In 1987, I was studying art history at the École du Louvre when I met an older German man named Peter.
Peter was stern, didactic, exacting, prickly and super intellectual. He relished arguing loudly at dinner for the fun of it. Something a young twenty-three-year-old Southern woman wasn’t used to.
He was also a perfect gentleman, and I had zero attraction to him. Thus, the friendship rolled along seamlessly. Even though I don’t remember exactly how we met, I do remember everything we did.
Peter took me to the opera at the Bastille. He gave me a historical book about Rome. He introduced me to small movie theaters in the Parisian arrondissements. We went at odd times of the day, and the theaters would be packed. Through him, I learned the French loved films.
One film in particular, I distinctly remember — Claire’s Knee by Éric Rohmer. It was about a man soon to be married who develops a relationship with two young women at a lake house in Annecy, France.
In The New Yorker, Richard Brody writes that almost all of Rohmer’s
films have the same underlying structure, the temptation and rejection of a false love while waiting for a true one.
Rohmer made erudite films which was probably why Peter liked them. His films were known for people talking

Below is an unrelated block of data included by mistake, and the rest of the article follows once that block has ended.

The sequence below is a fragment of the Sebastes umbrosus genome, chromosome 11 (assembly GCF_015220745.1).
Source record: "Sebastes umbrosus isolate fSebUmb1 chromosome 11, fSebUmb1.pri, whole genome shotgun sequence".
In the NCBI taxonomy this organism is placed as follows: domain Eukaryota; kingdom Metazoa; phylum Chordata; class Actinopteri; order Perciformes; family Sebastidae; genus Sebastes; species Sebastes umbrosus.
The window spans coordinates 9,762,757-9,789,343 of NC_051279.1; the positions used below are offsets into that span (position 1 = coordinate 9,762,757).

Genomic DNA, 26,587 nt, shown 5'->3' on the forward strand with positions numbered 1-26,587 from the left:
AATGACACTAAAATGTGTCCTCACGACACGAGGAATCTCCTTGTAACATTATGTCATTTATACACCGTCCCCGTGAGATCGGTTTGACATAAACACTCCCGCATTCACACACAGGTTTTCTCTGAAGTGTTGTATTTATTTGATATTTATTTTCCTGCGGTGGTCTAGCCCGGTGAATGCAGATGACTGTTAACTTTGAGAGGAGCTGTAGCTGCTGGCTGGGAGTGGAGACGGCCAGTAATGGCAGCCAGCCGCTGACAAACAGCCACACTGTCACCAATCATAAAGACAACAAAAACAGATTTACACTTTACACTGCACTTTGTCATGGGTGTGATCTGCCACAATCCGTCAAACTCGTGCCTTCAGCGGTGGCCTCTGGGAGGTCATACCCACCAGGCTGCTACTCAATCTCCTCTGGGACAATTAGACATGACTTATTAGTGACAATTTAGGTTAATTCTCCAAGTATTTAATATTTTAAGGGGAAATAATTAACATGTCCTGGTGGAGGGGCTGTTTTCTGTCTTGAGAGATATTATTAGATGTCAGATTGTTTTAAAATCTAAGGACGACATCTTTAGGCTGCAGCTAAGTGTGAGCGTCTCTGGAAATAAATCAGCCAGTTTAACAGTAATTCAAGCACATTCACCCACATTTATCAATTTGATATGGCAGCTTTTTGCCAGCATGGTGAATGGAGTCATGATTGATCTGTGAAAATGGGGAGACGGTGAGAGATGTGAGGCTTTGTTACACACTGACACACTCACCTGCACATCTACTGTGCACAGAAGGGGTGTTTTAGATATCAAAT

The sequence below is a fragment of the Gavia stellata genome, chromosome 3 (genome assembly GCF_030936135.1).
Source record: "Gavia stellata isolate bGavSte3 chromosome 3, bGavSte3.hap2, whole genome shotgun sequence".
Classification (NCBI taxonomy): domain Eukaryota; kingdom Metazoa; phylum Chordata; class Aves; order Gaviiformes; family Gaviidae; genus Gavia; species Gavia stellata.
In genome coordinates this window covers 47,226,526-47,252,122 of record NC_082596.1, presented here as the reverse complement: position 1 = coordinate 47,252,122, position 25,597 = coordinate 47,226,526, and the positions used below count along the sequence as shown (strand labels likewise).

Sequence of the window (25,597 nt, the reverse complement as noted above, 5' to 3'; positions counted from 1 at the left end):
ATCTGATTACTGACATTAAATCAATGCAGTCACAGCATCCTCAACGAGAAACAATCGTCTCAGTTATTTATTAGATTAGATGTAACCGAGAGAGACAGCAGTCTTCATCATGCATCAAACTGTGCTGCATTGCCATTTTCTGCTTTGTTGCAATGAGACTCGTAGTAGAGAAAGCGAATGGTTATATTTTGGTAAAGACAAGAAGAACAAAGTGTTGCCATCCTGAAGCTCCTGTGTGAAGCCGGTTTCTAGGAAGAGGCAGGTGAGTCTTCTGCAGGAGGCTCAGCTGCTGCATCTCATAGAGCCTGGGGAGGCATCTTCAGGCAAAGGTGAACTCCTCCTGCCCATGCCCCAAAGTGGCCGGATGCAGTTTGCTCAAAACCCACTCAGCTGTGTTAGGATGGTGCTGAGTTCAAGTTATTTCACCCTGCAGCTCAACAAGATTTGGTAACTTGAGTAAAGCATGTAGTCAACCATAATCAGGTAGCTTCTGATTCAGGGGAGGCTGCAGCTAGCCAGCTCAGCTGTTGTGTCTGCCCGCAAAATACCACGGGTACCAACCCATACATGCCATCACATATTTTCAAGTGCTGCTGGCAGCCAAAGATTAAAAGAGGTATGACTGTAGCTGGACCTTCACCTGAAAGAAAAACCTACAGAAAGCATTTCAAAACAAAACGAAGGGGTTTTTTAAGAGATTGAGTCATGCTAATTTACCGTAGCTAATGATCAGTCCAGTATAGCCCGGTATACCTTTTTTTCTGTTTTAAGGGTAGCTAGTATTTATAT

to each other with dialectical precision, intellectual flair, and a stylish offhandedness…
I love Michael Newton’s observation that Rohmer’s movies are “rooted in the lives we all live…sitting on buses, waiting for trains, meeting friends for drinks, family dinners…He’s the Balzac of cinema…
Newton also states that in Rohmer’s
films, everyone has their theory of love, and if they believe that one cannot have a theory of love, well, then that’s their theory.
Rohmer once said: “Truth isn’t found in assertions.” A statement with which I’m imagining opinionated Peter might not have agreed. Now that I’m older and more formed, like Rohmer, I also prefer to live in a flowing what-if theoretical space than in the land of rock solid assertions.
Looking back, I can now see that Peter was such a good mentor. He broadened my worldview and made my life richer. I lost contact with him once I moved back to the States, but I do still have his red book about the history of Rome on my bookshelf.
Below is a snippet of Claire’s Knee.